Breuer R.,Northwestern University |
Young J.B.,Metabolism and Molecular Medicine
Journal of Hypertension | Year: 2012
Objective: Several studies have confirmed the remarkable observation that cumulative urinary potassium (K) excretion is less in African-Americans than White Americans even when identical amounts of potassium are provided in the diet. This study was designed to examine whether this decrease in urinary potassium could be compensatory to an increase in gastrointestinal excretion of potassium in African-Americans. Methods: Twenty-three young, healthy, normotensive participants of both sexes and races were placed on a fixed diet of 100 mEq per day of K and 180 mEq per day of sodium (Na) for 9 days. All urine and stool were collected daily and analyzed for electrolytes. Blood was obtained for determination of electrolytes, blood urea nitrogen (BUN), creatinine, glucose, insulin, renin, and aldosterone at the beginning and at the end of the study period. Results: Cumulative urinary excretion of K was significantly less in African-Americans (609 ± 31 mEq) compared with White Americans (713 ± 22 mEq, P = 0.015). There was no significant racial difference, however, in the cumulative gastrointestinal excretion of K (105 ± 11 versus 95 ± 9 mEq, P = 0.28) in African-Americans versus White Americans, respectively. Conclusion: The racial difference in urinary K handling manifested by decreased excretion of K in African-Americans cannot be attributed to an increase in net gastrointestinal excretion of this cation. © 2012 Wolters Kluwer Health | Lippincott Williams & Wilkins. Source
Rajavashisth T.B.,Metabolism and Molecular Medicine |
Rajavashisth T.B.,Omics Biotechnology Inc. |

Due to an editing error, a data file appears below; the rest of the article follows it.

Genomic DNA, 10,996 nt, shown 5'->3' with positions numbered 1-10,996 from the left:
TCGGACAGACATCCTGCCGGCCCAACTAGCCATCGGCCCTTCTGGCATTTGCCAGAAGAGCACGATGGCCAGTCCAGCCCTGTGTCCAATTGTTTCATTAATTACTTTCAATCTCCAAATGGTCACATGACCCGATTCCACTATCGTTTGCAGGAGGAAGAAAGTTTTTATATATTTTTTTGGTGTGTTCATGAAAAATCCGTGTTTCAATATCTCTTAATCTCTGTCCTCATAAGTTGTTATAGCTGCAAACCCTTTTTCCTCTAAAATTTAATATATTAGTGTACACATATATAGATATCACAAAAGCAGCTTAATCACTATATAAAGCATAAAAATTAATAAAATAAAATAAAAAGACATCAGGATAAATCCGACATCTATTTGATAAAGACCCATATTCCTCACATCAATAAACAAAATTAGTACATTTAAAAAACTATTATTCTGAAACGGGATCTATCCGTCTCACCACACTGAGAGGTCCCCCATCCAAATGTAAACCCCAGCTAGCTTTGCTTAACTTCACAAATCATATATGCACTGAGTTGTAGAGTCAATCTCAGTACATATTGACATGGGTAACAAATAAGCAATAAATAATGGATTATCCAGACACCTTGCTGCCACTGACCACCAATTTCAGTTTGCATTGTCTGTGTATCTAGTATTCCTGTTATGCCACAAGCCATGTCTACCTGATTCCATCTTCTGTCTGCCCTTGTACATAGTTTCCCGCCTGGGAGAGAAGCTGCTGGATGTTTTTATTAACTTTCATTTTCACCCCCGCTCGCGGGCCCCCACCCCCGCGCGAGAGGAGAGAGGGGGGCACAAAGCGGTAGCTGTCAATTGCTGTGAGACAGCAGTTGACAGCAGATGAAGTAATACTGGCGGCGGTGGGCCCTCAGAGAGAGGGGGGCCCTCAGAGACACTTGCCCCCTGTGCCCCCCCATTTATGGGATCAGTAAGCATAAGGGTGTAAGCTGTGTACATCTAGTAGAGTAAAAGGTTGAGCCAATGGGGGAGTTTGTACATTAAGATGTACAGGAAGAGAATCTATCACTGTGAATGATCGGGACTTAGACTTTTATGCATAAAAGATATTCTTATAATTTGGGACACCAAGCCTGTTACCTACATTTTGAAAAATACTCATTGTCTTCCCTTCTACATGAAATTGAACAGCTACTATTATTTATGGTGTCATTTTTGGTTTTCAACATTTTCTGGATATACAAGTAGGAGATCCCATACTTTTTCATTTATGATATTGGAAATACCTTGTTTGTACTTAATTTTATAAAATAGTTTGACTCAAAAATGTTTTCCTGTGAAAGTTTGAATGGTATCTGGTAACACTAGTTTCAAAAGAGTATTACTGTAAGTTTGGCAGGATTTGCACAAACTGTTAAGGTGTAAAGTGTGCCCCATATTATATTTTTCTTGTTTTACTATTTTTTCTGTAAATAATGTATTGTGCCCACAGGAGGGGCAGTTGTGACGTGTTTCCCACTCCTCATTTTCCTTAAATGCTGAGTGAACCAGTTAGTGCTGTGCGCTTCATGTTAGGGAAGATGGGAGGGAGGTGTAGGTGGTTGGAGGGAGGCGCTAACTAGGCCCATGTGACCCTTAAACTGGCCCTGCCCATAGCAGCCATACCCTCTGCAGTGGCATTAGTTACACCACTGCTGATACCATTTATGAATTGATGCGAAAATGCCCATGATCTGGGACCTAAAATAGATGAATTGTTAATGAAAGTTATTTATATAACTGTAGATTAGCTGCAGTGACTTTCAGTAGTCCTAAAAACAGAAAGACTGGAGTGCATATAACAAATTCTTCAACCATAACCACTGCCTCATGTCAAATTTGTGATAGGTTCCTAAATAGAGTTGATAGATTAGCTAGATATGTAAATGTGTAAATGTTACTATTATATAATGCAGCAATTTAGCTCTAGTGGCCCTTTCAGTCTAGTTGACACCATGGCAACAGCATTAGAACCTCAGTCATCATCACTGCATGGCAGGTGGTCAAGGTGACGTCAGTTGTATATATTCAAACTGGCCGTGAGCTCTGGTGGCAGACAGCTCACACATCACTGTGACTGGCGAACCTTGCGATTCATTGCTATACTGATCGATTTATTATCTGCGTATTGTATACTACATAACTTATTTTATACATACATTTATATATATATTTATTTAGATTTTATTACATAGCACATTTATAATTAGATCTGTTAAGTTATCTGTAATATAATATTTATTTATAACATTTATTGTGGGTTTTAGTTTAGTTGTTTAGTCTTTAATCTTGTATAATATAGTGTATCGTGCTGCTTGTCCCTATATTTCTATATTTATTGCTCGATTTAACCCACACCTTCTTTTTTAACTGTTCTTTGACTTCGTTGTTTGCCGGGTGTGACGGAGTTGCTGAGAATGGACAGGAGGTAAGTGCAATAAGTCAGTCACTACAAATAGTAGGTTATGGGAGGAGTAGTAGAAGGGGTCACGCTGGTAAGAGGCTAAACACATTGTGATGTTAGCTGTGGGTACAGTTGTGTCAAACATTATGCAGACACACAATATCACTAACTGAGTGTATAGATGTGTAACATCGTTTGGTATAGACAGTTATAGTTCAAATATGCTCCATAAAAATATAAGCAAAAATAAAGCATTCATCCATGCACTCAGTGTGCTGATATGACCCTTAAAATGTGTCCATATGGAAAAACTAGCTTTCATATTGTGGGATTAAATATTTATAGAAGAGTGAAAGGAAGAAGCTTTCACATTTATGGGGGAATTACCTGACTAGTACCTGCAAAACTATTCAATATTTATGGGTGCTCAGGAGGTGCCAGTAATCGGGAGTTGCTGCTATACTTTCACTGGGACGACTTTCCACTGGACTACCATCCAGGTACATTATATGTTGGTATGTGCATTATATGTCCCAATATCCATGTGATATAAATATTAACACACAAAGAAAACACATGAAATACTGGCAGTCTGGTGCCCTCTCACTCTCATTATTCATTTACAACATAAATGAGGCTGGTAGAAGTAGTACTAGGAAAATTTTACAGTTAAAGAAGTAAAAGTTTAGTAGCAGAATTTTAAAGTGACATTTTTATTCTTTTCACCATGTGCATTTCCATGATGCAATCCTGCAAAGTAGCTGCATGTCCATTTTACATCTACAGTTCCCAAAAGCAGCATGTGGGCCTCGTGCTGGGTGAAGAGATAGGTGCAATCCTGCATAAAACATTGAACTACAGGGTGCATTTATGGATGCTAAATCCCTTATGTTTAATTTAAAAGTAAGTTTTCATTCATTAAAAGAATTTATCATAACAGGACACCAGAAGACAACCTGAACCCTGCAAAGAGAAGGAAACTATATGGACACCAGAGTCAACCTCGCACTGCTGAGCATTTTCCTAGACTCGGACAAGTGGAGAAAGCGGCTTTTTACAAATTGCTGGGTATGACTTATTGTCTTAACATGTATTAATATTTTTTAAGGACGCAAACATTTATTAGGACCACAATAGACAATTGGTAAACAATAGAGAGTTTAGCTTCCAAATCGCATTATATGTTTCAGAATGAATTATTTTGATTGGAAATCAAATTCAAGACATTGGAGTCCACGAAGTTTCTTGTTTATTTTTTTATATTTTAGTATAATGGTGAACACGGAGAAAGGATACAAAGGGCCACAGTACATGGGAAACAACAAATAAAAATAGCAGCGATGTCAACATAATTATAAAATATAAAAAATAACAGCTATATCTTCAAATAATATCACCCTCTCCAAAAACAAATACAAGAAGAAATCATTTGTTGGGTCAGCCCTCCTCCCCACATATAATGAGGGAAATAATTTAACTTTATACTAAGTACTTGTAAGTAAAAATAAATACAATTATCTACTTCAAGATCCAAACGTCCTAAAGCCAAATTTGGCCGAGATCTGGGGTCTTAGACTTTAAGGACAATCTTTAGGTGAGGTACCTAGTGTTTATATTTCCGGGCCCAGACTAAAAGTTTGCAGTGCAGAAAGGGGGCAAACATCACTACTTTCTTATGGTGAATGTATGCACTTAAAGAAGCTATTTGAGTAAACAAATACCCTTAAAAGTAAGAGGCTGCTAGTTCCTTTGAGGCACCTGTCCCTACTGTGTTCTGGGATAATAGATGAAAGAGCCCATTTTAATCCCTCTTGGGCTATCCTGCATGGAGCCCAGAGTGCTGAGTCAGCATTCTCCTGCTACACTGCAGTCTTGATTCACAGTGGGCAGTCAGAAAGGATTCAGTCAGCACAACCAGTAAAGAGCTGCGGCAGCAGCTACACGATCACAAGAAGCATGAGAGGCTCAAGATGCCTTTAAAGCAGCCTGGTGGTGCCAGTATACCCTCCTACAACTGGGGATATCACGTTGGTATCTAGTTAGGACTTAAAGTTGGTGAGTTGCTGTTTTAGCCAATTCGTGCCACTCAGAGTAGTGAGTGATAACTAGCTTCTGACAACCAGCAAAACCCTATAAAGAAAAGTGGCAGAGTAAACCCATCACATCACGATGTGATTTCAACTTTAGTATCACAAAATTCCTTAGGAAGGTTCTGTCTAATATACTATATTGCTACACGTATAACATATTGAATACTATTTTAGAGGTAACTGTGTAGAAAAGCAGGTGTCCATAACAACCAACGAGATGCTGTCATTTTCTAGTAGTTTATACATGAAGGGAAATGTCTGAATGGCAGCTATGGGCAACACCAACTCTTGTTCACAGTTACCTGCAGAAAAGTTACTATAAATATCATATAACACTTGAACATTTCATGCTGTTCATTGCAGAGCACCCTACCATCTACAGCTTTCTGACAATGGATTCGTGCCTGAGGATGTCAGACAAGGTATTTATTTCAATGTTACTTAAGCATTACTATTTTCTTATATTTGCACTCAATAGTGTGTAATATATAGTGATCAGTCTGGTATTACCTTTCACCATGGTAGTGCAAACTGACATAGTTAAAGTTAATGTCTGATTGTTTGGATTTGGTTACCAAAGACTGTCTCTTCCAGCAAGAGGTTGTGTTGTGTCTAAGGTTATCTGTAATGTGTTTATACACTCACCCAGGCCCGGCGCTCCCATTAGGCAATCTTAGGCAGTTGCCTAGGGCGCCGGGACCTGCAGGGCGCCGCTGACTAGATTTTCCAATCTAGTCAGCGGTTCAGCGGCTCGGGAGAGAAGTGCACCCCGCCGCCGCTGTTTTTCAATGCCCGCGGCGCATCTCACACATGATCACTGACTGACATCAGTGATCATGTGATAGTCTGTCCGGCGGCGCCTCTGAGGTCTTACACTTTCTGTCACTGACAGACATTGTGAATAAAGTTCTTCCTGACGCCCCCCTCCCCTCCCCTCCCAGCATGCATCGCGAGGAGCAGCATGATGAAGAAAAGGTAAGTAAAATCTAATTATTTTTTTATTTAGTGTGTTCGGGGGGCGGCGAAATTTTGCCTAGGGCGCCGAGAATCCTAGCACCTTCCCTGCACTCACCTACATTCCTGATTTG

Shaheen M.,Charles R. Drew University of Medicine and Science |
Norris K.C.,Charles R. Drew University of Medicine and Science |
And 4 more authors.
BMJ Open | Year: 2012
Objective: To determine the association between diabetes mellitus (DM) and marijuana use. Design: Cross-sectional study. Setting: Data from the National Health and Nutrition Examination Survey (NHANES III, 1988-1994) conducted by the National Center for Health Statistics of the Centers for Disease Control and Prevention. Participants: The study included participants of the NHANES III, a nationally representative sample of the US population. The total analytic sample was 10 896 adults. The study included four groups (n=10 896): non-marijuana users (61.0%), past marijuana users (30.7%), light (one to four times/month) (5.0%) and heavy (more than five times/month) current marijuana users (3.3%). DM was defined based on self-report or abnormal glycaemic parameters. We analysed data related to demographics, body mass index, smoking status, alcohol use, total serum cholesterol, highdensity lipoprotein, triglyceride, serum 25-hydroxy vitamin D, plasma haemoglobin A1c, fasting plasma glucose level and the serum levels of C reactive protein and four additional inflammatory markers as related to marijuana use. Main outcome measures: OR for DM associated with marijuana use adjusted for potential confounding variables (ie, odds of DM in marijuana users compared with non-marijuana users). Results: Marijuana users had a lower age-adjusted prevalence of DM compared to non-marijuana users (OR 0.42, 95% CI 0.33 to 0.55; p<0.0001). The prevalence of elevated C reactive protein (>0.5 mg/dl) was significantly higher (p<0.0001) among nonmarijuana users (18.9%) than among past (12.7%) or current light (15.8%) or heavy (9.2%) users. In a robust multivariate model controlling for sociodemographic factors, laboratory values and comorbidity, the lower odds of DM among marijuana users was significant (adjusted OR 0.36, 95% CI 0.24 to 0.55; p<0.0001). Conclusions: Marijuana use was independently associated with a lower prevalence of DM. Further studies are needed to show a direct effect of marijuana on DM. Source
Urbanek M.,Metabolism and Molecular Medicine |
Hayes M.G.,Metabolism and Molecular Medicine |
Armstrong L.L.,Metabolism and Molecular Medicine |
Morrison J.,University of Chicago |
And 15 more authors.
Human Molecular Genetics | Year: 2013